Trade in pangolin linked to Covid-19 outbreak

POSSIBLE CAUSE: On February 7, the Chinese government announced at a press conference that they had identified the pangolin – a small scaly anteater, considered to be the most trafficked wild mammal in the world – as the potential source of Covid-19.
POSSIBLE CAUSE: On February 7, the Chinese government announced at a press conference that they had identified the pangolin – a small scaly anteater, considered to be the most trafficked wild mammal in the world – as the potential source of Covid-19.  
Image: Getty Images

Among the multiple unknowns spawned by Covid-19, two things are clear: the origin of the virus in a market in central China, and the need to clamp down on illegalities in the wildlife trade industry.

That’s the view of Traffic, the global wildlife trade monitoring network, which spoke to The Herald about the virus this week.

As the first reports of Covid-19 emerged in December 2019, Chinese researchers got to work in the Huanan Seafood Market in Wuhan, to where the movements of the first infected person had been traced.

On February 7, they announced at a press conference that they had identified the pangolin – a small scaly anteater, considered to be the most trafficked wild mammal in the world – as the potential source of Covid-19.  Genetic sequences drawn from the animal and “patient zero” showed a 99% similarity.

Just over a month later, the science has not yet been finalised.

But the initial research findings and the link to previous Coronaviruses like the one that caused the Severe Acute Respiratory Syndrome (Sars) epidemic in 2003, which was found to have been transmitted to people by the civet, a highly traded mongoose-like creature native to tropical Africa and Asia, pointed the same way, Traffic senior programme officer, Markus Bergener, said.

Bergener said markets like the one at Wuhan were extraordinary focal points.

“They put people in close proximity, under often unhygienic conditions, with highly stressed wild animals, which have been brought in from all over the world.“

He said Traffic worked together with a wide range of government and private sector stakeholders in a wide range of countries around the world.

“The objective is to ensure that trade in wildlife is both legal and sustainable. Although it is not a direct part of our work, Traffic also strongly supports the humane treatment of wild animals in trade.”

He said he felt that the Covid-19 crisis would raise awareness of the illegal wildlife trade and its potentially catastrophic impacts on human health and the global economy, as well as on the species concerned and associated ecosystems. 

“This awareness will play a role in ensuring the success of initiatives to tackle the illegal wildlife trade, not only in China but in all wildlife source, transit and market states.”

For now, the Chinese government had banned the consumption of terrestrial wild animals as well as the hunting, trading and transportation of these animals, he noted.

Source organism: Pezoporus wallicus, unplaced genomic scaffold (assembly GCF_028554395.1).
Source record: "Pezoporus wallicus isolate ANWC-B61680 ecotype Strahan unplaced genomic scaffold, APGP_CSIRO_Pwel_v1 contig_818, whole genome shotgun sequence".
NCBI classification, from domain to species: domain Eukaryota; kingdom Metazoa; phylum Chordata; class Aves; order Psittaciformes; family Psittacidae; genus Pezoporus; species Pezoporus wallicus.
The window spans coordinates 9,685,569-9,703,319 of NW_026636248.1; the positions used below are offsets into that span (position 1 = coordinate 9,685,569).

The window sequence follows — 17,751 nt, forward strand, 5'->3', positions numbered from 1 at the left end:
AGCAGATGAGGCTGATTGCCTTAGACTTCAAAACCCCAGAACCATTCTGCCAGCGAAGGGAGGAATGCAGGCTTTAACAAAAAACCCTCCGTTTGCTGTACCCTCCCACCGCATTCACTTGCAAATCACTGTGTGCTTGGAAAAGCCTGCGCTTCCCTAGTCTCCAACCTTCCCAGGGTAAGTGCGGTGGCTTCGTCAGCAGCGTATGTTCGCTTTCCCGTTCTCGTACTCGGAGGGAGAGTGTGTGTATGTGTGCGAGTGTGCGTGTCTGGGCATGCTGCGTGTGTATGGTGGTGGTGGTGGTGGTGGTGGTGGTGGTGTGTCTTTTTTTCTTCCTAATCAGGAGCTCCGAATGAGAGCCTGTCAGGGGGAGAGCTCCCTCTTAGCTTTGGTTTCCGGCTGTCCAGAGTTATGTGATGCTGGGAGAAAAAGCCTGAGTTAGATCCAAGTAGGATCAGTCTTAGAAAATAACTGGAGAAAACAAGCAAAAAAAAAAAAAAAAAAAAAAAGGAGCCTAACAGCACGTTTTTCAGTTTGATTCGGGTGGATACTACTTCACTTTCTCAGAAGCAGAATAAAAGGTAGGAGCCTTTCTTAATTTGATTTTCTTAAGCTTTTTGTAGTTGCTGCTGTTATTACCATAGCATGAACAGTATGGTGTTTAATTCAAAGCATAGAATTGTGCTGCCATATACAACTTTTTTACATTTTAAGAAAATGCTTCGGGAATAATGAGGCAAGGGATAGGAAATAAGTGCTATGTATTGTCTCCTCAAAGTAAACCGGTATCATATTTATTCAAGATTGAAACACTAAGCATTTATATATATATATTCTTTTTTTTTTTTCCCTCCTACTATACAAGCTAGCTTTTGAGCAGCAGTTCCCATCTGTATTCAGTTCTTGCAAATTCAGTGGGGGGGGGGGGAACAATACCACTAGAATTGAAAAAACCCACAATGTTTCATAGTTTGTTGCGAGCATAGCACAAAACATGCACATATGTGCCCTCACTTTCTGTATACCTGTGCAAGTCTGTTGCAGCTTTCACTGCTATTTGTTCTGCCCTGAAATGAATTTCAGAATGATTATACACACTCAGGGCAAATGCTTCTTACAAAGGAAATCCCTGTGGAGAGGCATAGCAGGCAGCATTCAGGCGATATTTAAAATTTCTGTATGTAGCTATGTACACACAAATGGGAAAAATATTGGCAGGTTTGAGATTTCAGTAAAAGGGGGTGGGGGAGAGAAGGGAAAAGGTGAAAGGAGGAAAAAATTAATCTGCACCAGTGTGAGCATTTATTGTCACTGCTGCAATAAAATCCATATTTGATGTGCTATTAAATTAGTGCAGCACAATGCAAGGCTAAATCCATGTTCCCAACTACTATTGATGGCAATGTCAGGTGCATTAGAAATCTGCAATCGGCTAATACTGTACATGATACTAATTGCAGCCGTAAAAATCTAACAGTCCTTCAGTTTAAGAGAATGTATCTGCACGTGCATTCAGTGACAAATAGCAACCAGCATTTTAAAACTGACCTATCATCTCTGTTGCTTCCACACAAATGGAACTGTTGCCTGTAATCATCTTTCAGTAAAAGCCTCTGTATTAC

“Traffic will continue to engage with relevant government agencies and other stakeholders in a multi-faceted approach that tackles illegal wildlife trade at all points of the supply chain. This should also support efforts to lower the risk of wildlife-linked virus transmission in the future.

“We anticipate that, in the future, consumers of wildlife products, especially food-related products, will be more questioning about the source of these products, and the manner in which they have been processed, stored and transported.”

University of Pretoria Centre for Viral Zoonoses director Prof Wanda Markotter said while the civet had been tied to the Sars epidemic the understanding was that it was an intermediate host and the original host was the horseshoe bat. 

This link back to bats was likely the same with Covid-19 but it was important to get certainty on the intermediate host, she said.

“A pool of diverse viruses will continue to circulate in wildlife. Knowing the diversity, the species implicated and their geographical distribution – together with understanding specific human activities that can increase the risk of spillover – is essential to prevent future outbreaks and to sustain a healthy global economy.

According to a 2016 report by wildlife advocacy group WildAid on the surviving pangolin populations in Africa and Asia, more than a million of these animals were poached over the previous decade.

Pangolin meat is considered a delicacy in China and a status symbol when served to guests.  The scales – like rhino horn and human fingernails, made of keratin – are used as a traditional cure for rheumatism and skin disease, and to heal wounds.

Former UK environment minister Therese Coffey said in 2018 that global illegal wildlife trade was worth up to £17-billion (about R349-billion) annually.

“It is one of the most lucrative forms of organised crime. It fuels corruption and insecurity, undermines development, and brings crime and instability into some of the world’s poorest communities. 

“It is causing unimaginable damage.”

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